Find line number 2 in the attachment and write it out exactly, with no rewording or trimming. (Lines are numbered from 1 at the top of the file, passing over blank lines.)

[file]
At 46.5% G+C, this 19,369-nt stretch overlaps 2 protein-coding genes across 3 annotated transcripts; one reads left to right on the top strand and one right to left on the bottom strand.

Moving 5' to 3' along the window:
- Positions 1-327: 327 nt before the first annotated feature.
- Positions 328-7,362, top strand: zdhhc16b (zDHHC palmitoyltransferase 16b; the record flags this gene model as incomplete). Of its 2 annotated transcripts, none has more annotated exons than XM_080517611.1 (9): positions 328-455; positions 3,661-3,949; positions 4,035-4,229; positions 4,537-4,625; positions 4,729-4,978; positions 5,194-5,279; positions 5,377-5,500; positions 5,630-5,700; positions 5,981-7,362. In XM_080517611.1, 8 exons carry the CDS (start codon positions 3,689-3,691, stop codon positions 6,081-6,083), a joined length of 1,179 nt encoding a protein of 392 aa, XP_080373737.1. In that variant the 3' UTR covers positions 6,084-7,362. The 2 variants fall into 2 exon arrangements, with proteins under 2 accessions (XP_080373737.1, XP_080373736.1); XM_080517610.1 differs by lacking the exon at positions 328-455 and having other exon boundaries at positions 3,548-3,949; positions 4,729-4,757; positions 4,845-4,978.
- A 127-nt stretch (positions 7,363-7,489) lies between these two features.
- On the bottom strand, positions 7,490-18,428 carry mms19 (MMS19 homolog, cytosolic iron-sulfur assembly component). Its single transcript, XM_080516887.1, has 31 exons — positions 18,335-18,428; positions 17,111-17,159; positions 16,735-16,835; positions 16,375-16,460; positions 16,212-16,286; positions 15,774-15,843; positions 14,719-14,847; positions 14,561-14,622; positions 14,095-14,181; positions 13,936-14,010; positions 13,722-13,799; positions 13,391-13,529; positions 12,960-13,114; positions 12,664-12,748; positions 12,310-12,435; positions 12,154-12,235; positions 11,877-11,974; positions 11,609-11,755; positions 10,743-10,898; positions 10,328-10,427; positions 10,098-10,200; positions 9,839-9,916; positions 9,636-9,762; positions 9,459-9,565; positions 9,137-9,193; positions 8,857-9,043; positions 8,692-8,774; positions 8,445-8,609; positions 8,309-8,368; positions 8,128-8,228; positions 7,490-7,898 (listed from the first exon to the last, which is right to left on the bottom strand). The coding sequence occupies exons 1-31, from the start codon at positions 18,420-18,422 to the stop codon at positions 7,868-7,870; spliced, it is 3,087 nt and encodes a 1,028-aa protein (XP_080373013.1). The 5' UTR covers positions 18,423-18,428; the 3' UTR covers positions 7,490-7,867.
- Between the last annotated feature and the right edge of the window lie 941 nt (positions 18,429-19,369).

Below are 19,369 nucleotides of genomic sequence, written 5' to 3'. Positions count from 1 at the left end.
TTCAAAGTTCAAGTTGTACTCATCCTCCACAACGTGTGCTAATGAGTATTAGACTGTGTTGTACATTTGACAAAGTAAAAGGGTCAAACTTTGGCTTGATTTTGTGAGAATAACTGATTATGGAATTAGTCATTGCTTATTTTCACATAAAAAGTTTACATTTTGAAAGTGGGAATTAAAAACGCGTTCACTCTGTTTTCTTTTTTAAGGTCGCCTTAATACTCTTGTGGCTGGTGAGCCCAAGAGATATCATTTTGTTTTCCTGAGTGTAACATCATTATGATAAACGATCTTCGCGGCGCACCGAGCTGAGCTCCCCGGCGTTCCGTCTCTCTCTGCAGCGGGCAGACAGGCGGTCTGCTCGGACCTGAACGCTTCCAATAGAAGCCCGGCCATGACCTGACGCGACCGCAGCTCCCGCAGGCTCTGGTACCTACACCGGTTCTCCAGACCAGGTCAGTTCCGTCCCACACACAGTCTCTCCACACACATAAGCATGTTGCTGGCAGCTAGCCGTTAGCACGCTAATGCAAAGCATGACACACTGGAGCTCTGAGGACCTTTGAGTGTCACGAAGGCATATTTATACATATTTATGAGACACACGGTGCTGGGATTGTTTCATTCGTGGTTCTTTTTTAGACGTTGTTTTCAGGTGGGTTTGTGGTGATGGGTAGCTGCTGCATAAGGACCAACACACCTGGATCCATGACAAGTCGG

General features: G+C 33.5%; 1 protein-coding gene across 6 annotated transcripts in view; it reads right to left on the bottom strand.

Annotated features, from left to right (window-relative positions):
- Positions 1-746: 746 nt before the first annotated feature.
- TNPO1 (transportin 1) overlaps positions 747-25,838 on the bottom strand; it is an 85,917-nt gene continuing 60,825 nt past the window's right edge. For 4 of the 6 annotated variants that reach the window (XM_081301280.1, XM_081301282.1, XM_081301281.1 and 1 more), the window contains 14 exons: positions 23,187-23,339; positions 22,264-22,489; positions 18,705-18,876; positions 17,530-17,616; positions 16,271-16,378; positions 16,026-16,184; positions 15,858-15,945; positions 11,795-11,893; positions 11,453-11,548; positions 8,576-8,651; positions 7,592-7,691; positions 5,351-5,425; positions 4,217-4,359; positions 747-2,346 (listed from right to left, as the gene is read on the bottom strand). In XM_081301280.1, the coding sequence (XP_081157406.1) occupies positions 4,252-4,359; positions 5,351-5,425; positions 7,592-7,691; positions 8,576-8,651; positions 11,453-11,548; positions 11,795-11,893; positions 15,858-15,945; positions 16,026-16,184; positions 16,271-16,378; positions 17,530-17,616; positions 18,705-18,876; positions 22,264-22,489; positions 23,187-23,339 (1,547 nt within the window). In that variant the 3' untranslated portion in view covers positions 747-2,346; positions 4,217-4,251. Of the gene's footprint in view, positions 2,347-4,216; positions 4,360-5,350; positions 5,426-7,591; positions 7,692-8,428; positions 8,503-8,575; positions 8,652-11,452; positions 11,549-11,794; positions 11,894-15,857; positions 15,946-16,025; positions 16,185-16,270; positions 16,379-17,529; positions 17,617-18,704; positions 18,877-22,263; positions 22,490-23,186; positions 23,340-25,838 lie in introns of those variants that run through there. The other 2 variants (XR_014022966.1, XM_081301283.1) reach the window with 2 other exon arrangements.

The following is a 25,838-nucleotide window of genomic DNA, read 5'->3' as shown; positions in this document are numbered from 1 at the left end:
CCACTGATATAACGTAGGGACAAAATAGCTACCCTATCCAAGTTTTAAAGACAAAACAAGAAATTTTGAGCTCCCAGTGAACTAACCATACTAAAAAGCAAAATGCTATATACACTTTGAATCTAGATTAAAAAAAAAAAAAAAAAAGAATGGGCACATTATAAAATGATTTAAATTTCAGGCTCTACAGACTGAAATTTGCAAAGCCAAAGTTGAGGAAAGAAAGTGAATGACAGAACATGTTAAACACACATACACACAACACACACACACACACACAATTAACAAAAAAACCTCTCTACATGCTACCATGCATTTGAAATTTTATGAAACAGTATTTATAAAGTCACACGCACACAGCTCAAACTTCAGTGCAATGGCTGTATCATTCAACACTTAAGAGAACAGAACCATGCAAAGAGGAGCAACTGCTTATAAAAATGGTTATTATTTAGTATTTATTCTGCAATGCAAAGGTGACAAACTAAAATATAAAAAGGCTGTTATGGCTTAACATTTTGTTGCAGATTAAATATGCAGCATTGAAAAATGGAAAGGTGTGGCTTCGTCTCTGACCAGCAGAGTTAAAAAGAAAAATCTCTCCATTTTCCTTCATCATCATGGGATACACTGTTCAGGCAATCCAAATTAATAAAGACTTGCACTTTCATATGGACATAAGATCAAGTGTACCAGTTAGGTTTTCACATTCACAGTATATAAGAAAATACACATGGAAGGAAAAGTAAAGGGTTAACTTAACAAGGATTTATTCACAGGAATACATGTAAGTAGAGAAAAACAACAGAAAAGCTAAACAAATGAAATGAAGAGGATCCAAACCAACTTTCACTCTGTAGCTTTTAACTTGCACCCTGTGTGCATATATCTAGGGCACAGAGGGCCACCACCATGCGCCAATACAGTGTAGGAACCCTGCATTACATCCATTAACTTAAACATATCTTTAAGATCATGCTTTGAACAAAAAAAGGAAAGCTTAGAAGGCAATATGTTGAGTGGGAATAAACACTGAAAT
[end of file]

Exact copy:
Moving 5' to 3' along the window: